After becoming a scourge inside browsers, on desktops, and on servers, cryptocurrency-mining malware is now invading the cloud, and it appears to be quite successful.
Several reports during the past month suggest malware authors are now actively looking to gain access to Docker and Kubernetes systems, two types of applications that are the basic building blocks of many of today's cloud computing services.
The role of these two tools is to help developers roll out containerized/virtualized apps or even entire server setups whenever a company's infrastructure needs more processing power to handle traffic spikes or extra computing tasks.
As such, if a hacker manages to gain access to these systems, they not only have the keys to a company's entire kingdom but also access to vast computational power.
And based on recent reports, it appears that a vast majority of these recent hacks of cloud infrastructure are now focusing on using this enormous computational power to mine cryptocurrency for the attackers.
The first such attacks targeting Kubernets and Docker instances were detected at the start of the year by Sysdig researchers. Exposers observed attacks against honeypot servers where miscreants would take over a Kubernetes instance and attempt to deploy Docker containers inside which they tried to mine Monero.
Similar honeypot logs were later reported by experts from Aqua Security, who reported attacks against lone Docker instances, during which hackers also tried to mine Monero.
Of course, we cannot forget about the Tesla Motors incident when RedLock security experts found a compromised Tesla-owned Kubernetes cluster that was being used to mine Monero for attackers. Tesla said that hackers didn't take anything from its servers, and were solely focused on cryptocurrency mining.
In most cases, attacks happen because administrators use weak or easy-to-brute-force passwords that give attackers a foothold on compromised machines.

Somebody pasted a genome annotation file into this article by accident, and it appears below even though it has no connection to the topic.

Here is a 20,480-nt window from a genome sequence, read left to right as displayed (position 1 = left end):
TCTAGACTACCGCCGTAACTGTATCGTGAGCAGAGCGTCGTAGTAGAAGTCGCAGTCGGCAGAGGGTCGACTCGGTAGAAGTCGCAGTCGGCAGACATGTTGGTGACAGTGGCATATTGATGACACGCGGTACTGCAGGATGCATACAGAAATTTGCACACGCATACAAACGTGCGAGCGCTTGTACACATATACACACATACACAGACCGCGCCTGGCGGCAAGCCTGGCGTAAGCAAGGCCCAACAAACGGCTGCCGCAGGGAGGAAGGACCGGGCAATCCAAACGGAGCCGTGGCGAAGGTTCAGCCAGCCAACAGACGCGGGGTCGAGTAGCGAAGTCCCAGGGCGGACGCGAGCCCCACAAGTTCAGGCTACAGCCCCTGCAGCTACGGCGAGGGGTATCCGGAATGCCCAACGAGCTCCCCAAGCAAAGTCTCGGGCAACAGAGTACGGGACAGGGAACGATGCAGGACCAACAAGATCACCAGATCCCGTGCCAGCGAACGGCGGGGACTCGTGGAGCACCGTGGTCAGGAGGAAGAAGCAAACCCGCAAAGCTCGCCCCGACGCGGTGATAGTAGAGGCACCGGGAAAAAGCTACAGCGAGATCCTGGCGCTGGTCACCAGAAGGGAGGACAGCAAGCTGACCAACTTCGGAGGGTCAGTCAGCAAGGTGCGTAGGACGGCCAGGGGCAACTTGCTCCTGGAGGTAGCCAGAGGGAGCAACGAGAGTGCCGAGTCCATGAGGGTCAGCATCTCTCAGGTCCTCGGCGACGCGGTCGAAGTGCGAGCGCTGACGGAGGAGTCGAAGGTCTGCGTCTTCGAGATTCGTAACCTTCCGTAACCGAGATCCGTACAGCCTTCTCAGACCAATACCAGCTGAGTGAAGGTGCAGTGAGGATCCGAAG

But it's not always so. For example, a recent report from Alexander Urcioli, Senior Security Engineer at Handy HQ, explains that some of these attacks also occur because of Kubernetes' complicated configuration options.
While investigating a compromise of a coworker's Kubernetes instance, Urcioli discovered that attackers ran commands on [Kubernetes] instances without authenticating, something that should not have been possible.
He tracked the behavior to a Kubernetes config that would allow an unauthenticated user to send API commands to a Kubernetes kubelet. If the kubelet was exposed online, hackers only had to query the endpoint to inject the entire cluster with miners.
"If your users have network access to your nodes, then the kubelet API is a full featured unauthenticated API backdoor to your cluster," said Urcioli, also pointing out that users had reported this authentication loophole issue way back in 2014 and 2015.
All in all, these attacks are just part of a bigger picture that started to take shape last year when ransomware operations slowed down, and crooks migrated towards cryptocurrency mining.
Past campaigns targeted almost any known type of technology (databases, browsers, CMSs, CRMs, etc.), and it was to be expected that at one point or another, hackers would look toward the cloud for running hidden cryptocurrency mining scripts.